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Cornell To Digitize A Rich Hip-Hop Archive
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Cornell To Digitize A Rich Hip-Hop Archive

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Cornell To Digitize A Rich Hip-Hop Archive

Cornell To Digitize A Rich Hip-Hop Archive
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Bill Adler (center) with LL Cool J (left) and Fab 5 Freddy at LL's mother's house in 1988. i

Bill Adler (center) with LL Cool J (left) and Fab 5 Freddy at LL's mother's house in 1988. Daniel Root/Courtesy of Bill Adler hide caption

toggle caption Daniel Root/Courtesy of Bill Adler
Bill Adler (center) with LL Cool J (left) and Fab 5 Freddy at LL's mother's house in 1988.

Bill Adler (center) with LL Cool J (left) and Fab 5 Freddy at LL's mother's house in 1988.

Daniel Root/Courtesy of Bill Adler

Aaliyah, Ace Hood, the Afros, Ali D, Arrested Development: In Bill Adler's extensive collection of hip-hop history, some of the genre's biggest names are arranged next to lesser mainstream artists.

Adler was the founding publicity director of Def Jam Records. One of his first assignments was getting pop music critics at daily newspapers to cover one of the label's new artists, LL Cool J. He worked at Def Jam for six years, before going independent and later running a gallery devoted to hip-hop photography. From these ventures, he accrued a massive archive, which lived in a storage space in the basement of his building until he sold the collection to Cornell University last year. Soon it will also live online

Adler sent Cornell University 500 vinyl recordings, an impressive collection of books in several languages and roughly 100,000 newspaper and magazine articles about rap and hip-hop. One of the books — in Polish — is a 600-page encyclopedia of rap. Another is a collection by French photographer Sophie Bramly.

"These are stupendous," Adler says, looking at a picture of Rick Rubin with Afrika Islam from the Zulu Nation. "Rick didn't even have a beard."

By the 1990s, music critic Jon Caramanica was writing for hip-hop lifestyle magazines like Urb and Vibe. Today he's a pop music critic for The New York Times. He says Adler recognized from the beginning that hip-hop culture was something worth archiving.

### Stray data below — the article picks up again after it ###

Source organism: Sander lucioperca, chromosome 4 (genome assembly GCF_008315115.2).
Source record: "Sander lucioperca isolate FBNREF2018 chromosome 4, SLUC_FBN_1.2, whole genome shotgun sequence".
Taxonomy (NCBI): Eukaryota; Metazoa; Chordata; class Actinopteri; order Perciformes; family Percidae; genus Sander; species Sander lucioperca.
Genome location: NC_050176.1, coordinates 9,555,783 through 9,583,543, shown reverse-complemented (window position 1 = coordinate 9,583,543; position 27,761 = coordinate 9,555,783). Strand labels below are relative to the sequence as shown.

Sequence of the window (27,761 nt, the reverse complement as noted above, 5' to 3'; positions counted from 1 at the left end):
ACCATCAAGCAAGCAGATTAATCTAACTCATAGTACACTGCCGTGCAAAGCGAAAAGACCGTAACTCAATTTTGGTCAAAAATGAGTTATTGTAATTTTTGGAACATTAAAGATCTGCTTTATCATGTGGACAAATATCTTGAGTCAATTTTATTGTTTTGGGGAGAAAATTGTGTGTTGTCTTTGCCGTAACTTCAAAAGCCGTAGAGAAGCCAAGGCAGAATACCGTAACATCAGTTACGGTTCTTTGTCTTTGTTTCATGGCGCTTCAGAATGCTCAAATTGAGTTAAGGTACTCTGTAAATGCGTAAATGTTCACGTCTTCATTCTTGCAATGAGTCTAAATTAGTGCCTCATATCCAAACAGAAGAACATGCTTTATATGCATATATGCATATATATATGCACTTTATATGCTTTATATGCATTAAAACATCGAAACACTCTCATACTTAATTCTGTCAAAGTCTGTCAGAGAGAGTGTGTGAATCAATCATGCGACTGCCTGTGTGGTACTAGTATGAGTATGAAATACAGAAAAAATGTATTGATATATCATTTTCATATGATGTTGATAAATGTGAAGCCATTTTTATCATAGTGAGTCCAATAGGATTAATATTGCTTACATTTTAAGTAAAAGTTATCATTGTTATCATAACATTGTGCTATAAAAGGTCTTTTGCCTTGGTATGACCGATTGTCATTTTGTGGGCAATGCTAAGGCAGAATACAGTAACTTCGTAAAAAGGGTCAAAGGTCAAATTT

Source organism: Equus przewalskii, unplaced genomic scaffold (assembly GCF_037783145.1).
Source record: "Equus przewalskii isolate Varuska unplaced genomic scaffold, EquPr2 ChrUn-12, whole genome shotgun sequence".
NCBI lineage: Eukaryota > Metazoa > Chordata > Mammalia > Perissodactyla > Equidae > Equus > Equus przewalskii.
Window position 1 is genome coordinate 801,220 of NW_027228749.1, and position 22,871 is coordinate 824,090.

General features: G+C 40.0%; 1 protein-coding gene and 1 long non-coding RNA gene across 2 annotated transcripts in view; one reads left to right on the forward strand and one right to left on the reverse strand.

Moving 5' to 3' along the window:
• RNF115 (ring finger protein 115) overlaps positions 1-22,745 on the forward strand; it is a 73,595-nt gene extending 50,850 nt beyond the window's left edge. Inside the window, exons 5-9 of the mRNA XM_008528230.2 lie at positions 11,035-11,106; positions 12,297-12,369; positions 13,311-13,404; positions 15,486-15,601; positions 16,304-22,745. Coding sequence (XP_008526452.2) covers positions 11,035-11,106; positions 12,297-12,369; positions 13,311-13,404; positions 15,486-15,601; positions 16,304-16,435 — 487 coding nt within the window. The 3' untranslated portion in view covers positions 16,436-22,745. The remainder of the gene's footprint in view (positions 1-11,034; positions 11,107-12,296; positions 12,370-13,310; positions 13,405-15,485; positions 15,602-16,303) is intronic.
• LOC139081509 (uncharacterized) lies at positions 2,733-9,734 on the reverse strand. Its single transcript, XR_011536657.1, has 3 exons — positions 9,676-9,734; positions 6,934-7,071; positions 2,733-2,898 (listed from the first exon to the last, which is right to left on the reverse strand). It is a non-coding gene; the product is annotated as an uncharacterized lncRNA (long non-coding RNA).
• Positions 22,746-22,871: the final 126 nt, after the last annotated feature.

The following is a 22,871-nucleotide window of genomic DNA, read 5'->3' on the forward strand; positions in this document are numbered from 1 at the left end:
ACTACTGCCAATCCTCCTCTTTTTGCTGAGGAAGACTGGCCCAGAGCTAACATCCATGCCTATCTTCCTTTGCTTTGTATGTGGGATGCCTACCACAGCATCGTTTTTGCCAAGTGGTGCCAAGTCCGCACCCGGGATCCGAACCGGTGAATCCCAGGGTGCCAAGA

"He was always very mindful of the fact that hip-hop needed a translator to the mainstream, and it needed a caretaker. Basically, it needed to be treated like jazz was treated and like rock was treated. Those are genres and communities and worlds that had their own ecosystems. They had their own historians. They had their own documentation. And I think Bill very early on realized that hip-hop was going to be big enough that it was going to require those things."

All the while, Adler let anyone who was interested use his files.

"People have been coming to me for 20 years, at a minimum, because I put together this collection," Adler says. "Writer friends and editor friends and documentarians have come here to do all their individual research."

One of those friends is Jeff Chang, who used the Adler archive to write Can't Stop Won't Stop: A History of the Hip-Hop Generation, which won a National Book Award in 2005. Chang is now the executive director of the Institute for Diversity in the Arts at Stanford University.

"There's really been an explosion of hip-hop scholarship," Chang says. "It's been in the last decade that you've seen a lot of folks beginning to take seriously hip-hop as a form that's worthy of serious scholarship and study."

Harvard University began to take it seriously in 2002 when it started its Hip-Hop Archive and Research Institute. At Cornell, hip-hop pioneer Afrika Bambaataa is a visiting scholar.

In fact, Cornell takes hip-hop so seriously that it's storing the Adler Archive with its rare books and manuscripts in a secure vault 150 feet underground.

"The collections at Cornell range from 4,000-year-old cuneiform tablets to medieval manuscripts to the Gettysburg Address in Abraham Lincoln's handwriting," Katherine Reagan, curator of rare books and manuscripts Katherine Reagan, says.

Her associate Ben Ortiz says some of the newspaper and magazine clippings in Adler's archive are quite valuable.

"I originally thought that we would be able to locate digitized versions of most of these articles online somewhere," Ortiz says. "But that's actually not the case. I have trouble finding virtually any of these things online. And what that means is that these are completely unique things that haven't really been seen in many years."

For his part, Adler says it's crucial that this original source material be made available to scholars. He insisted Cornell digitize the collection and make it available for free online.

"I want to believe there's a hunger — really a global hunger — for these materials," he says. "It's a unique collection, if I do say so myself, and I believe it's going to be used widely used. And I sort of can't wait for it to happen."

Because it won't be just scholars. Once the material becomes searchable online, it'll provide history and inspiration for high school students — and the next generation of rappers.

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